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What is a Drain Tile?

Mary McMahon
Updated May 17, 2024
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A drain tile is a specialized pipe used in a specific type of drainage system. This type of drainage system is used to pull water away from the footings and foundation of a structure so that the water cannot penetrate the foundation. Water seepage can damage a structure over time, in addition to being inconvenient if the water ends up in a location such as a basement. Many hardware and home supply stores sell several styles of drain tile, and it can also be ordered directly from manufacturers.

The installation of a drain tile system starts with digging a trench around the footings of a home. A filter barrier is laid in the trench, and a tile is laid inside before being covered with gravel and covered with another filter. The filters prevent dirt and silt from entering the trench and clogging it, while the gravel provides a filter for water. Water will naturally drawn to the gravel because it is easier for water to flow through the gravel than it is for water to move through the surrounding soil. Perforations in the tile allow water to enter the pipe.

The system also has an outlet, allowing the water which collects in the drain tile to disperse. The outlet may be connected to a sump pump if a structure is on level ground or it is lower than the surrounding ground, or it may simply drain freely if a house is built on high ground, allowing the water to flow into storm drains or to trickle harmlessly downhill.

This type of drainage system is used to control the water table. As long as the water table lies below the drain tile, the drainage system is not needed, because the water is too low to enter the structure. If the water table starts to rise as a result of an event such as heavy rain, the tile quickly brings the water level back down, keeping water away from the foundations and footers of a home. Drain tile is usually installed as part of the process involved in building the foundation, although it may require periodic maintenance and replacement.

It is important to confirm that the trench and outlet are not clogged with dirt and silt. If the gravel becomes packed with dirt, it will be harder for the water to move through, which will result in less water reaching the pipe, and water may start to pool around a home. This can result in water seepage.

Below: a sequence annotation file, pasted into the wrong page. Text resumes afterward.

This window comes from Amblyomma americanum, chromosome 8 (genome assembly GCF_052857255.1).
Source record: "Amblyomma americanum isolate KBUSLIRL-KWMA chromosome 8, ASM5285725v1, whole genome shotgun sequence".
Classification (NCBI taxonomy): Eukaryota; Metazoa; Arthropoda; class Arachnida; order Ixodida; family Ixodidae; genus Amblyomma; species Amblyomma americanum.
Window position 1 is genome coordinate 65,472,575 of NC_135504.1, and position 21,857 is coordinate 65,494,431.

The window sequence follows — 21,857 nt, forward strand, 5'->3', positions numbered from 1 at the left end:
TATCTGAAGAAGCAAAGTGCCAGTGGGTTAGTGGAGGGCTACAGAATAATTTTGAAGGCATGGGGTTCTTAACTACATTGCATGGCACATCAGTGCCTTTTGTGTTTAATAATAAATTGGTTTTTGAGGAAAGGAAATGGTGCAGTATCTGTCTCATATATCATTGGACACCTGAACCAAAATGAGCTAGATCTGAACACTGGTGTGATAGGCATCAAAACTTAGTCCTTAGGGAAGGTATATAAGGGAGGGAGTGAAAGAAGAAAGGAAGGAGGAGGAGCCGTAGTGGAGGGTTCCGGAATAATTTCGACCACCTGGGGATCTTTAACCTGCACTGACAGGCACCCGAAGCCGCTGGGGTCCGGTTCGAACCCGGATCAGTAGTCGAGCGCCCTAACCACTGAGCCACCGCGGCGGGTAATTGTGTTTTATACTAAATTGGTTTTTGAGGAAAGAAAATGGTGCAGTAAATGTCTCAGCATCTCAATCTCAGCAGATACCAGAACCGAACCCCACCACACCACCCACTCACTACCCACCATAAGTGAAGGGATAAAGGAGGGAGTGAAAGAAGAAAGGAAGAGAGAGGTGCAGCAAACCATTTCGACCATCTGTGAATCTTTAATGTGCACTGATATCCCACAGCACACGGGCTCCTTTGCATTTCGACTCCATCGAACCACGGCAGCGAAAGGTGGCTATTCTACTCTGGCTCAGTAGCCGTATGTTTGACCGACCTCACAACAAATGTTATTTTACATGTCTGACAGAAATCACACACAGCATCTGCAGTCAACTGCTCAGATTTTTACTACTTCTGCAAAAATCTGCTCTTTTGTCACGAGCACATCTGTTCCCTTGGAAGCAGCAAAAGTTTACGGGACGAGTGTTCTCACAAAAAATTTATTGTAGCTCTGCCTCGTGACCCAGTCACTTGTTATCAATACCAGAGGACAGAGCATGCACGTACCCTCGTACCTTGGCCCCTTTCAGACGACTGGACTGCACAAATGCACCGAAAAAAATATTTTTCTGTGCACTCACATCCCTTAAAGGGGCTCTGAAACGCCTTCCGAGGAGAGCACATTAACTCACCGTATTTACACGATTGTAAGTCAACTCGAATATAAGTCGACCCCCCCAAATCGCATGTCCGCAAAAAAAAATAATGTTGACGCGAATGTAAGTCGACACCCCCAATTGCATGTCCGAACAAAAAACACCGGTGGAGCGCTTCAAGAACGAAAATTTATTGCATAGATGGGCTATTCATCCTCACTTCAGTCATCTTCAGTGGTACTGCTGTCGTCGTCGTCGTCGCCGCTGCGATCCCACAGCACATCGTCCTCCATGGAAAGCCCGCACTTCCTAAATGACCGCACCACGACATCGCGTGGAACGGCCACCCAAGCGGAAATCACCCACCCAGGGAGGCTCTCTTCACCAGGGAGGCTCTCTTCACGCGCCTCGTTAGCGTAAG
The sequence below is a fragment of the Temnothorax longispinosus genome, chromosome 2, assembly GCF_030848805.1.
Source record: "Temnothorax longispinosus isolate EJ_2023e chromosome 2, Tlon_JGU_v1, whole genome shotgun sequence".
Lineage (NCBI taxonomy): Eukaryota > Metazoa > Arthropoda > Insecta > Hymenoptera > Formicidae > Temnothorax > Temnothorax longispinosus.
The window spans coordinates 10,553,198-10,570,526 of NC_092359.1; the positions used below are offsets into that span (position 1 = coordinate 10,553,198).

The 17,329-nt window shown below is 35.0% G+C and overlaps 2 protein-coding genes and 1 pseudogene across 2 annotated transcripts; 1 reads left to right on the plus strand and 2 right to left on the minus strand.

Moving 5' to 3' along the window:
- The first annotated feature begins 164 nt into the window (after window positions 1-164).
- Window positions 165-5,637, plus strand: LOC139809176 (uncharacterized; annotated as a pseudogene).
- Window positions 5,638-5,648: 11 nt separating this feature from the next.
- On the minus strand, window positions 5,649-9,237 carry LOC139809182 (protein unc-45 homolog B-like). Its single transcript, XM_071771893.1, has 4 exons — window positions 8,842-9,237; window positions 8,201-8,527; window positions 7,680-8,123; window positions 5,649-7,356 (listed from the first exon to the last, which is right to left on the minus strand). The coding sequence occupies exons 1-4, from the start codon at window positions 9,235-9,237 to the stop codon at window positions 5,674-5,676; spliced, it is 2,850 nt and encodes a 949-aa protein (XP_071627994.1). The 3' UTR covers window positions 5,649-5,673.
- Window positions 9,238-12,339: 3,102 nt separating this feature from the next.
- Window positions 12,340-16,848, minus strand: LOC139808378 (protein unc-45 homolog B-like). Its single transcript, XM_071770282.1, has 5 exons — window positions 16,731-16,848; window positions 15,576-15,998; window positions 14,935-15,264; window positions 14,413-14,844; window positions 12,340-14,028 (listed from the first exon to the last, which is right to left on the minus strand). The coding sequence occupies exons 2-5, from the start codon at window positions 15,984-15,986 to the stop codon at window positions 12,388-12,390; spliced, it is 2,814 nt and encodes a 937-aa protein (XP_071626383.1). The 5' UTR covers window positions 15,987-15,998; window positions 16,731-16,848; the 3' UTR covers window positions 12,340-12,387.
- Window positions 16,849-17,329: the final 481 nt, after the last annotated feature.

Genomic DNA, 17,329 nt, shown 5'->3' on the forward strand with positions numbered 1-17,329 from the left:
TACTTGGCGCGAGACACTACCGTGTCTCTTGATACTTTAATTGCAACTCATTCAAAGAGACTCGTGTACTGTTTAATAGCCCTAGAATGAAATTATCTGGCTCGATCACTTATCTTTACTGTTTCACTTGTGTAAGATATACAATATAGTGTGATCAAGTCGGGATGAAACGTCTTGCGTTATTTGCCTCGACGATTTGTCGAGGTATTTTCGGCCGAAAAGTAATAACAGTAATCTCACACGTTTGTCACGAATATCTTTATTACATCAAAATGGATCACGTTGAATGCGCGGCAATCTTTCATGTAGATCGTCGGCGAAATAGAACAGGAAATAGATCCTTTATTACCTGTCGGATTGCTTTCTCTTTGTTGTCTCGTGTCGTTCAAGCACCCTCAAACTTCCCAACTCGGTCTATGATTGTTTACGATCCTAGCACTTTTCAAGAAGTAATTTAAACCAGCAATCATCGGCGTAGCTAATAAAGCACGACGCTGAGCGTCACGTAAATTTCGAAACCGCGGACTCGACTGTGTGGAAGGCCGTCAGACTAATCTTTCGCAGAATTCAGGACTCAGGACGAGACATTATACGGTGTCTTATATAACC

About Mechanics is dedicated to providing accurate and trustworthy information. We carefully select reputable sources and employ a rigorous fact-checking process to maintain the highest standards. To learn more about our commitment to accuracy, read our editorial process.
Mary McMahon
By Mary McMahon

Ever since she began contributing to the site several years ago, Mary has embraced the exciting challenge of being a About Mechanics researcher and writer. Mary has a liberal arts degree from Goddard College and spends her free time reading, cooking, and exploring the great outdoors.

Discussion Comments
By galen84basc — On Oct 14, 2010

Has anybody ever used a PVC drain tile? I'm considering installing a drain tile and pipe around my house because it seems like my basement floods about twice a year, but I really don't know how to go about it.

Are there particular materials that are "must have" for a drain tile, or does it vary per home, or should I just ask a contractor what to do?

Thanks for the info.

By pharmchick78 — On Oct 14, 2010

If I have a downspout with a drain tile leading away from my house, do I still need something like a clay drain tile around the sump pit in my basement, or am I OK with just the one around the downspout?

By FirstViolin — On Oct 14, 2010

How hard is it to install a perimeter drain tile in a yard? I just learned that my house doesn't have one -- hello, leaking basement! -- and am now looking into installing a basement drain tile to make sure that this doesn't happen again.

So does anybody reading this have any drain tile installation expertise? I would be forever grateful, because I am definitely not a "homebuilder" type of person!

Mary McMahon
Mary McMahon

Ever since she began contributing to the site several years ago, Mary has embraced the exciting challenge of being a...

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